22.214.171.124 Governance in Developing Countries
There are many problems of governance in developing countries, as they undergo a rapid industrial revolution with immature political systems
Some developing countries are experiencing an Industrial Revolution, with all its attendant social changes, at breakneck speed. This gives rise to many governance problems:
● The history of colonialism is outside the scope of this book, but its legacy continues to be relevant. Many developing countries were colonised historically. William C. Johnstone’s article, Legacies of Colonialism, points out the difficulties that these countries faced when the coloniser departed:
“The fact is that the new ex-colonial nations have to live with the legacies of their colonial past. … colonial government was authoritarian, continuing the traditions of the past with whi right so somewhere last half sixch the people were familiar.
…Few seeds of the idea of nationhood, of a citizen’s responsibility for his government. were planted or allowed to flourish by colonial governments.
…Group identity and group loyalties whether based on religion, language, race, or location were usually strengthened or reinforced under colonial administration. This policy made it easier to prevent disorder and quell any serious opposition.
…Education in the colonies was not designed for the masses. Nor was it developed to produce the large number of administrators, specialists, technicians, and skilled persons needed by a colony when it became an independent nation.”
● Education is essential for an industrial workforce, whereas many rural populations have high levels of illiteracy. It is a huge logistical challenge to gear up the capacity of the education system and there are signs that India, for example, is not succeeding in meeting the challenge. The Economist article, Indian education: Why the world’s biggest school system is failing its pupils, noted that:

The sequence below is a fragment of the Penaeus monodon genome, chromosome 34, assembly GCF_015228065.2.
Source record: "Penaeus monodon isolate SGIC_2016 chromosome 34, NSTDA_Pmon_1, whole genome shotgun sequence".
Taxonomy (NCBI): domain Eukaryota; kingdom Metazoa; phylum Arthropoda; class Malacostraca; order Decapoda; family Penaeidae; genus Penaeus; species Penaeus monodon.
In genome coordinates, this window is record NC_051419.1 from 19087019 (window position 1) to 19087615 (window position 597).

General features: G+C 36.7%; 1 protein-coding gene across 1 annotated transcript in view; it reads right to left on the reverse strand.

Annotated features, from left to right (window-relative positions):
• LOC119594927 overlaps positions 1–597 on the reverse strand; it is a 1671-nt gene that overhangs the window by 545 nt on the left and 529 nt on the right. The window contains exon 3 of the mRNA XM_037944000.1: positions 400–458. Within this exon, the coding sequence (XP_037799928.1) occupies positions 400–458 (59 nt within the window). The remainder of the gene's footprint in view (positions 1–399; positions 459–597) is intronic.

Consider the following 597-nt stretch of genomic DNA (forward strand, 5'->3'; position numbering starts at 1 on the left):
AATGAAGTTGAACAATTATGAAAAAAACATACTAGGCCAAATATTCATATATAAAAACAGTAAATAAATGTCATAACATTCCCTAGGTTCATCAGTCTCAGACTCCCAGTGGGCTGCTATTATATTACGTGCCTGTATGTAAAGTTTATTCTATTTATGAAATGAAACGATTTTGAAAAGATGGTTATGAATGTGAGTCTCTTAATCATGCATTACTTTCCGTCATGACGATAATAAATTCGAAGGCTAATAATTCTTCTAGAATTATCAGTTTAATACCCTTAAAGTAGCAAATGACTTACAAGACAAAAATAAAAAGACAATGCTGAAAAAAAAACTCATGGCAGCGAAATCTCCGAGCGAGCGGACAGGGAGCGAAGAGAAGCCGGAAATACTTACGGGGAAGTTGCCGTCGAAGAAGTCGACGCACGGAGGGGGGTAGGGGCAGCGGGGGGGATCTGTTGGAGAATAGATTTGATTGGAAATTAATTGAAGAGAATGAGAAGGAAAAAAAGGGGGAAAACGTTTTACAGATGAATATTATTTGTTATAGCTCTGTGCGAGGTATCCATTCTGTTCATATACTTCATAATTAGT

“More Indians are attending school than ever before. But they are not learning much”.
● There are huge population movements from the countryside to the cities, requiring major infrastructure investments. The Dharavi slum in Mumbai, which was the setting for the film Slumdog Millionaire, is a vivid example of what happens when people move into a city before there is housing available for them. An Economist article, A flourishing slum, describes the dreadful conditions there.
● The growing industrialisation can create pollution problems, as described in The Economist article, Pollution in China: Man-made and visible from space.
● Enormous economic inequalities can emerge, as in India. The Economist article, India has a hole where its middle class should be, draws attention to political risks: “Eight in ten Indians cite inequality as a big problem, on a par with corruption”. Resentment might emerge, although in India there has been a long experience of inequality due to the operation of the caste system. Poor people are more likely to accept these gross inequalities in the 21st century if they feel that their children have a chance of achieving success – but, as noted above, Indian education is sub-standard.
These problems are huge, but not insuperable. Duncan Green’s book, From Poverty to Power, Edition 2: How Active Citizens and Effective States Can Change the World, uses case studies to describe ways to transform governance in developing countries:
“Active citizens and effective states are driving this transformation. Why active citizens? Because people living in poverty must have a voice in deciding their own destiny and holding the state and the private sector to account. Why effective states? Because history shows that no country has prospered without a state structure that can actively manage the development process.”
Politicians in developing countries can also offer incentives, as suggested below (126.96.36.199).
This page is intended to form part of Edition 4 of the Patterns of Power series of books. An archived copy of it is held at https://www.patternsofpower.org/edition04/6762.htm.